Game Worlds And Why Bioshock Infinite Failed
The original Bioshock is better than Bioshock Infinite.
Bold claims, perhaps, especially when most of the industry and its mother went all gooey-eyed when Bioshock Infinite was released earlier this year, but it’s true; it just isn’t as good.
When I reviewed Bioshock Infinite earlier this year we had a considerable amount of traffic from outraged fans posting comments of criticism, suggesting I had written “an unjustifiably harsh review for page views”. I gave it 8/10.
But one point I didn’t focus on during the review – something more subjective than any critique deserved – was its approach to its world.
Bioshock Infinite, more than perhaps most other games of recent times, relied quite heavily on its players accepting its world, accepting this mystical, mythical floating island as fact. It wanted you to be a part of a very unique universe.
But game worlds are so easy to get wrong, and – sadly – that’s just what Bioshock Infinite did.
Let me explain.
Videogame worlds are, to me, the single most important part of a game. Well, that is to say in a game where it matters; no one cares about the personal struggles and motivations of a Tetromino, for example, or what mental disorder obliges Crash Bandicoot to bounce on every damn crate he sees.
But a great world can really make a game more convincing, more absorbing and more fulfilling.
Look at the compelling Skyrim, for example. Overturning every stone, grabbing every loose coin and – for those who really fell for the frozen North of Tamriel – reading every book from cover to cover are all parts of the reason it appealed to so many.
Simply put, you were free to absorb as much or as little of the world as you wanted. It was just there if you wanted it.
Castles In The Sky? More Like A Dungeon
Bioshock Infinite wasn’t nearly as free, and that’s not suggesting it ought to be an open world game. No, the criticism comes in the restrictions it places on exploring the world Irrational Games had created.
The opening of the game was stellar – if not admittedly a colourful equivalent of the original Bioshock – and it helped introduce an intriguing atmosphere.
But this façade quickly fell away. It wasn’t long until you were left trawling through (admittedly very attractive) corridors. The limits were well hidden, but you can’t deceive a gamer; we’ll know when something begins to feel restrained.
Many of the series staples reappeared, of course, from audio logs and stat-boosting Infusions, and these rewarded those who looked outside of the immediate boundaries.
Sadly this amounted to little more than entering one derelict storefront after another, searching the obvious places for hidden collectibles and trotting off down the road to the next set of inexplicably aggressive labourers.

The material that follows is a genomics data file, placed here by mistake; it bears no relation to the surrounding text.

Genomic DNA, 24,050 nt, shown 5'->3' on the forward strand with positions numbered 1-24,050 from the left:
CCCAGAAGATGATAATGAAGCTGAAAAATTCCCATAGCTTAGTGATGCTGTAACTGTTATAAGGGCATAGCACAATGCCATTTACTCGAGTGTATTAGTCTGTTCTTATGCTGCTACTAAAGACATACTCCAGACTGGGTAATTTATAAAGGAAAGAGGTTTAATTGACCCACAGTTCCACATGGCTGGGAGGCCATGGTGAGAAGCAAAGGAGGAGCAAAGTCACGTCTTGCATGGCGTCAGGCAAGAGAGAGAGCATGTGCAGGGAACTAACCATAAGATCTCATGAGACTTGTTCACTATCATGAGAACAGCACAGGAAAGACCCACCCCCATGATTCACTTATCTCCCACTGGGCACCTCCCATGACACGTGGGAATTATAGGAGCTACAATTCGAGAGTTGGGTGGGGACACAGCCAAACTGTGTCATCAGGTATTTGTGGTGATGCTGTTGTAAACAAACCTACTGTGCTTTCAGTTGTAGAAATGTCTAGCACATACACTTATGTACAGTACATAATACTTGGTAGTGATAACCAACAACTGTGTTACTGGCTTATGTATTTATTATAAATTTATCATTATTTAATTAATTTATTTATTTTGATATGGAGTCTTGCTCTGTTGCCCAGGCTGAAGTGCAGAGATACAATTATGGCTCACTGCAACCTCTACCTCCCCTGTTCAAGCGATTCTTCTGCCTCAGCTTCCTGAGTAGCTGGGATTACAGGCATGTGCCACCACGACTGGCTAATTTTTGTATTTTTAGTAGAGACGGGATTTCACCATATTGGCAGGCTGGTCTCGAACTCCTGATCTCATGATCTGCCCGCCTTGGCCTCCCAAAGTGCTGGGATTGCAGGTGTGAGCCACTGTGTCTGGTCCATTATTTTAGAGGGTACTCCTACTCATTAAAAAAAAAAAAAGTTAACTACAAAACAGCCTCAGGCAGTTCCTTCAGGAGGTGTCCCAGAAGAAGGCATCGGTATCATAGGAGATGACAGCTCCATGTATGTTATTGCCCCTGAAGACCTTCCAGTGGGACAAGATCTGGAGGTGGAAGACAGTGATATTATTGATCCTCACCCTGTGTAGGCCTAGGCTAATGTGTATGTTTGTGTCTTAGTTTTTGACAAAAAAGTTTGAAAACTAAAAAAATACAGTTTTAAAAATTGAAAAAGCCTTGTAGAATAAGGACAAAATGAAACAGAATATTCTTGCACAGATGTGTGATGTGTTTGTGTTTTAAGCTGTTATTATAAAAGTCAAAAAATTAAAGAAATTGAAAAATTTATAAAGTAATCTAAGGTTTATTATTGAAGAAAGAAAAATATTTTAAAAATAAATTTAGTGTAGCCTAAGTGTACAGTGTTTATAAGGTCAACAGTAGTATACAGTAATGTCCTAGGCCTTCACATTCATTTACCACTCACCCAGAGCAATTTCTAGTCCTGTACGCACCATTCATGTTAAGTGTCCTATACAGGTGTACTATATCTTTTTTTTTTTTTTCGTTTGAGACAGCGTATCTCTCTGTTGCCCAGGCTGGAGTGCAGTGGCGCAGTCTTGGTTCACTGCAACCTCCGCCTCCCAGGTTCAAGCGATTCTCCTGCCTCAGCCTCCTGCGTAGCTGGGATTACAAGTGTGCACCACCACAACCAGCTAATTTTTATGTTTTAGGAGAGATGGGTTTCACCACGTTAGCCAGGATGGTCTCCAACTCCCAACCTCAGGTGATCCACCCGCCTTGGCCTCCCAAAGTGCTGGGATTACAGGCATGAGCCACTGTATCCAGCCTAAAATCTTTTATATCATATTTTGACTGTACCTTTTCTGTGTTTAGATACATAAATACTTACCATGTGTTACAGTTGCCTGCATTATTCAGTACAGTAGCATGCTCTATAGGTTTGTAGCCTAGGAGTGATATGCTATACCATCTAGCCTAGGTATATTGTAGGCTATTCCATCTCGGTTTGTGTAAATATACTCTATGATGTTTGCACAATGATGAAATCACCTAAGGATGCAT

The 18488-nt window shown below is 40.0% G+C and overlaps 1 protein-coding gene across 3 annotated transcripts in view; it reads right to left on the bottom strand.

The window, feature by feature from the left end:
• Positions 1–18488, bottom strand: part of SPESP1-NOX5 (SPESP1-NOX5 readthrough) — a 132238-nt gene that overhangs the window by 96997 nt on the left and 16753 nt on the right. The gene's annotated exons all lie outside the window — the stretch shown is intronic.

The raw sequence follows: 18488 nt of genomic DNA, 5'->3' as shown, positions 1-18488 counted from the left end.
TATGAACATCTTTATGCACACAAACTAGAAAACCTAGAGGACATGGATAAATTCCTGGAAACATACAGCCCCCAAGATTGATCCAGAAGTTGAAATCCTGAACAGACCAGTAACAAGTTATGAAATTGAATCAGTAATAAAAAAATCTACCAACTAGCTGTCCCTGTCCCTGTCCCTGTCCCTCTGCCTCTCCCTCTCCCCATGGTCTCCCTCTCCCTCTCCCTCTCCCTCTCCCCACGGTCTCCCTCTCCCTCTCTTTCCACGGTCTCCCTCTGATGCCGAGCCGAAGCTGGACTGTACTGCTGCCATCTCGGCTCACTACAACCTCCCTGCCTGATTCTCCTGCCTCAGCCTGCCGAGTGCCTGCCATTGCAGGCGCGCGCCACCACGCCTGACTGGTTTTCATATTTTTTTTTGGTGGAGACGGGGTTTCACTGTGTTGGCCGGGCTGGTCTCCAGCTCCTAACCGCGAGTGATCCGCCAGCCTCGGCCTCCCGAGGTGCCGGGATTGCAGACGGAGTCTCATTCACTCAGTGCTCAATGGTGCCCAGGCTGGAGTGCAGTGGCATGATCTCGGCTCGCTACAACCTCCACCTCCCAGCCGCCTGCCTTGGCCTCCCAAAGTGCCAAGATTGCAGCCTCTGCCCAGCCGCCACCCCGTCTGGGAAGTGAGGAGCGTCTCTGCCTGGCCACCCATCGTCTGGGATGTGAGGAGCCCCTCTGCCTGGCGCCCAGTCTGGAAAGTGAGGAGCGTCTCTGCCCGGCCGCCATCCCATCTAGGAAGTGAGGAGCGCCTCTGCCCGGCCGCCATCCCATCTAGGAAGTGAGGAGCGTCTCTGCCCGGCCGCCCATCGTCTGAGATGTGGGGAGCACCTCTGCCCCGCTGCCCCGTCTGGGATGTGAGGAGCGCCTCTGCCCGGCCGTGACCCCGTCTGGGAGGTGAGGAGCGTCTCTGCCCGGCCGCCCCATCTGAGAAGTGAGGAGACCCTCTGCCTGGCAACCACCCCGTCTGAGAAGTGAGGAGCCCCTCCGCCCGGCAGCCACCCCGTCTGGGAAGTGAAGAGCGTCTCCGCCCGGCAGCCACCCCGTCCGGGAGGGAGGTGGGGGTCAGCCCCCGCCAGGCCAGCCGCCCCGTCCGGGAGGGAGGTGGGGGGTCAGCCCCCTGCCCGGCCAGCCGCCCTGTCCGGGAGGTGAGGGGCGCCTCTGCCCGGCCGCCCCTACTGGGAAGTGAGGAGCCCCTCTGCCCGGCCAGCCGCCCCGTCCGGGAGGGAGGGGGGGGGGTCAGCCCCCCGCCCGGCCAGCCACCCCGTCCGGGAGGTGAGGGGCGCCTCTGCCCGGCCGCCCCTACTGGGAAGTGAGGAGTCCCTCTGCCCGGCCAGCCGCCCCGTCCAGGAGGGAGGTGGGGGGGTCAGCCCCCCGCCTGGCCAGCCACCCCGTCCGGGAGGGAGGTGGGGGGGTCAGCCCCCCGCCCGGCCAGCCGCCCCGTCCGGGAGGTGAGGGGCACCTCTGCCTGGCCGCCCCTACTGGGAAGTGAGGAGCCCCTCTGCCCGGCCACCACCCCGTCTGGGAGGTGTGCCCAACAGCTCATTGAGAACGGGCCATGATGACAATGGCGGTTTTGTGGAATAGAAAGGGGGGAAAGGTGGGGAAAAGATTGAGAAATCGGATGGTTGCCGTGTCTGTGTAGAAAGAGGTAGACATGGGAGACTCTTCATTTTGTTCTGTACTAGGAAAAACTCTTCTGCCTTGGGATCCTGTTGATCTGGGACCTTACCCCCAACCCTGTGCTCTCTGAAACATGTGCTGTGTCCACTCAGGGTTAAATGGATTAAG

Ironically the original Bioshock was set entirely in corridors and yet, somehow, it manages to feel bigger, more important and – weirdly, considering the destruction around you – more alive.
The difference was the reasons it gave you to explore. Swap thickened glass windows for an open air courtyard and the desire to search each nook and cranny doesn’t change; it was just Bioshock Infinite’s reason to do so was all wrong.
Bioshock Infinite traps you within its confines. The far-reaching clear blue sky offers a glimpse of the potential freedom – the surrounding structures resembling the bars of a cage – while its collectable trinkets represent little more than false hope, the promise of a world that could be but isn’t.
In the original Bioshock, however, the reward was almost always a little segmented piece of the world; a tasty slice of story.
Sure these additional collectibles – whether audiologs, weaponry or character boosts – were available to entice players, but the real benefit was that you could learn just a little more about the people that had once lived there – or those that still did.
Glassy Eyes Behind The Smiles
As though it was the binary opposite of the original, Bioshock Infinite filled its world with passive NPCs and characters that rarely interacted with you as you explored the world.
Nonetheless it was at its best as you explored its less combat intensive areas of the game. The likes of Battleship Bay felt like a day by the sea: the sunbathers, the joyful chatter and even the clink of an arcade.
The problem was that all this was just periphery, fancy window-dressing on an otherwise empty world or a diorama of what Irrational Games wanted you to feel. Of what they though you should be experiencing.
Brandish a gun or get into a bit of bother – however accidental – and these glass-eyed shells of people would vanish in an instant, replaced with mechanical sentry bots and irate, gun-wielding guards.
Metro: Last Light was another recent example of this, breaking the key to your immersion. It was brim to the top with things to see, but only tiny tidbits of an intriguing world that was just not being capitalised on.